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T-Mobile's new Simple Choice Plan: How does it stack up?

March 30, 2013|By Salvador Rodriguez
  • T-Mobile CEO John Legere announces a no-contract plan called the Simple Choice Plan.
T-Mobile CEO John Legere announces a no-contract plan called the Simple… (John Moore / Getty Images )

T-Mobile introduced its new no-contract Simple Choice Plan this week, with Chief Executive John Legere boldly telling users that if the service is not good, they can drop it after one month of trying it.

The new plan includes unlimited talk and text and half a gigabyte of high-speed Internet data for $50 a month. Users can choose to pay an additional $10 for a total of 2.5 GB of high-speed data or $20 for unlimited high-speed usage. Adding a second line costs $30, and each line after that costs $10.

Although T-Mobile says there are no contracts, users must either provide a T-Mobile-compatible smartphone or buy one from the company. Users can pay for their smartphone at full price right off the bat or make a down payment followed by 24 monthly payments.

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So although users can choose to leave the service whenever they want, they'll still be on the hook to finish paying for the phone. In a way, they still have two-year contracts -- or at least contracts that won't go away until they're done paying for their devices.

That made me wonder: How does T-Mobile's Simple Choice Plan compare to similar plans offered by rivals AT&T and Verizon? How do those plans compare if a person gets a top-of-the-line phone, such as the iPhone 5? And is this new plan cheaper than what T-Mobile previously offered? We crunched some numbers, and here's what we found.

Simple Choice Plan vs. previous T-Mobile plans

T-Mobile no longer offers any of its older plans to new customers, but existing customers can keep what they have. For some users, especially those who aren't looking for a data plan, it makes sense not to switch. Other users, particularly heavy Web users, may want to consider the Simple Choice Plan.

Customers using T-Mobile's Classic plan, for example, pay a minimum of $79.99 for unlimited talk, text and 2 GB of high-speed data per month. (Some users pay more to increase the limit so they don't have their connection speeds "throttled" down when they exceed 2 GB.)

In the new Simple Choice Plan, users pay $50 for unlimited talk, text and half a gigabyte of high-speed data. They can add 2 GB of high-speed data for $10, bringing the total amount of data usage to 2.5 GB and total price to $60; or get unlimited data for $20, bringing the total price to $70.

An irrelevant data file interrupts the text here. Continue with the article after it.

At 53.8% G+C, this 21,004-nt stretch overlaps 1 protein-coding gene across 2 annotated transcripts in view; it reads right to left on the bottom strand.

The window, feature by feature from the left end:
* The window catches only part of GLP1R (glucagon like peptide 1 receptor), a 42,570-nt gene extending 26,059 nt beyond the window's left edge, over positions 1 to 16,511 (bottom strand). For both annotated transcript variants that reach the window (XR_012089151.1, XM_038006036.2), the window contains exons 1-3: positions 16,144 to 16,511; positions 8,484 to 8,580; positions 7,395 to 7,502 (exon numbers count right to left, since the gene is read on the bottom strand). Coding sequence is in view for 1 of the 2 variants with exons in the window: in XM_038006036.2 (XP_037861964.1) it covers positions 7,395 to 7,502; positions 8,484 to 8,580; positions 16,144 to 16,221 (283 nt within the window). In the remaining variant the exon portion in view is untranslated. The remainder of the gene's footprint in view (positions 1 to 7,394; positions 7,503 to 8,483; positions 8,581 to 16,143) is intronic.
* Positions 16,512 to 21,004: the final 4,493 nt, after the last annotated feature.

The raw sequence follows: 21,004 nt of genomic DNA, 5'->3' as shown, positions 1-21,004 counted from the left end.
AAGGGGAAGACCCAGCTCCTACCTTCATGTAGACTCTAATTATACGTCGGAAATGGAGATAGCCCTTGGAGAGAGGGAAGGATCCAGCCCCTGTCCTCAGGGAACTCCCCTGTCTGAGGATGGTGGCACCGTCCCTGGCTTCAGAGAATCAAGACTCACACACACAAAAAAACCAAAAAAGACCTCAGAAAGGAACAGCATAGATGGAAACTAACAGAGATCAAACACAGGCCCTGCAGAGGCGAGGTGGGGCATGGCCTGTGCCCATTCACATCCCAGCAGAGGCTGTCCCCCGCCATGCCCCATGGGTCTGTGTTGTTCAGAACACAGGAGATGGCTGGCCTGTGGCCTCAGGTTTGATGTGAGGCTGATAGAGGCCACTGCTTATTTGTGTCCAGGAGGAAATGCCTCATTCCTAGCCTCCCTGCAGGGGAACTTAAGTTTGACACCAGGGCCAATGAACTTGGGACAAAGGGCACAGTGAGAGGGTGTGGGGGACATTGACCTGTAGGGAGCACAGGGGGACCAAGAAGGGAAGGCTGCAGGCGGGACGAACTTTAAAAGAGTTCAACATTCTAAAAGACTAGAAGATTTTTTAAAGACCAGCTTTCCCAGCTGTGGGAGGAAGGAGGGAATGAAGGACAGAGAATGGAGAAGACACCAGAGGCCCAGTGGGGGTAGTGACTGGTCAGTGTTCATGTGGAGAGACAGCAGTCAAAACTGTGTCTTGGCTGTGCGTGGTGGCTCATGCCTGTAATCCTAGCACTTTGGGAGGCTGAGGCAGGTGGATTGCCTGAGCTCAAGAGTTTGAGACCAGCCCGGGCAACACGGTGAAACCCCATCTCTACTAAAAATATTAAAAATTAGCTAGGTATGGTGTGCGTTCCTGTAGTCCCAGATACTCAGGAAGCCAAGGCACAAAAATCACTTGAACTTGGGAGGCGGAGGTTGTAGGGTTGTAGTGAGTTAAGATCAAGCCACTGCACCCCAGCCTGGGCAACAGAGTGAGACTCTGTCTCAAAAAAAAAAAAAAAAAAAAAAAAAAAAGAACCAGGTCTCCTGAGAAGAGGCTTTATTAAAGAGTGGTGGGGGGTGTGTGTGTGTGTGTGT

So under the new plan, users can have all the same services, plus unlimited data usage, for $10 less than under the old Classic plan.

Simple Choice Plan vs. AT&T and Verizon

If you take T-Mobile's Simple Choice Plan and compare it to similar offerings by AT&T and Verizon, T-Mobile offers a cheaper monthly price.

At AT&T, an individual user can get unlimited talk and text plus 1 GB of data for $85 a month. Meanwhile at Verizon, an individual can get unlimited talk and text plus 1 GB of data for $90 a month.

With T-Mobile, a user can get unlimited talk, text and data for $70.

If you compare the plans using a family of four as the example, T-Mobile once again wins out. Accounting for four smartphones with 2.5 GB of data each, a family of four will pay T-Mobile $140 a month. If you give each device unlimited data, the price goes up to $180.

At AT&T, the price of having four smartphones on the company's Mobile Share plan with 4 GB shared by all the devices costs $250 a month. Getting 6 GB of shared data, bumps the monthly price to $270. (Users who want even more data can pay for it as well.)

Verizon's Share Everything plan, meanwhile, charges $220 a month to a family with four smartphones and 2 GB of data shared by all. Sharing 4 GB among four smartphones costs $230 a month, and sharing 6 GB costs $240 a month. (Users can also pay Verizon for additional data.)

Simple Choice Plan plus flagship vs. competitors plus flagship

The Simple Choice Plan once again is cheaper than similar offerings at AT&T and Verizon even when you include the price of a top-of-the-line smartphone like the iPhone 5 and add up the monthly service plan costs over the course of two years.

Through T-Mobile, buying an iPhone 5 -- which becomes available from the carrier April 12 -- costs $99.99 plus 24 payments of $20 for a total of $579.99. That means an individual who gets an iPhone 5 from T-Mobile and pays for 2.5 GB of data per month will pay a total of $2,019.99 over two years.

A family who gets four iPhone 5 devices and 2.5 GB of data for each device through T-Mobile will pay $5,679.96 over two years.

Meanwhile, at AT&T, getting a $200 iPhone 5 for one user with unlimited talk, text and 1 GB of data per month will cost $2,240 over two years. A family who gets four iPhone 5 devices from AT&T and shares 4 GB of data will pay $6,800.

At Verizon, an individual can get a $200 iPhone 5 and get unlimited talk, text and 1 GB of data for $2,360 over two years. Over that same amount of time, a family with four iPhone 5 devices who share 2 GB of data will pay Verizon $6,080 over two years. The cost goes up to $6,320 if the family shares 4 GB of data.

Of course, none of these cost comparisons mean much if the network isn't up to par and you don't get a good signal. That should also be a major consideration depending on where you live and work.

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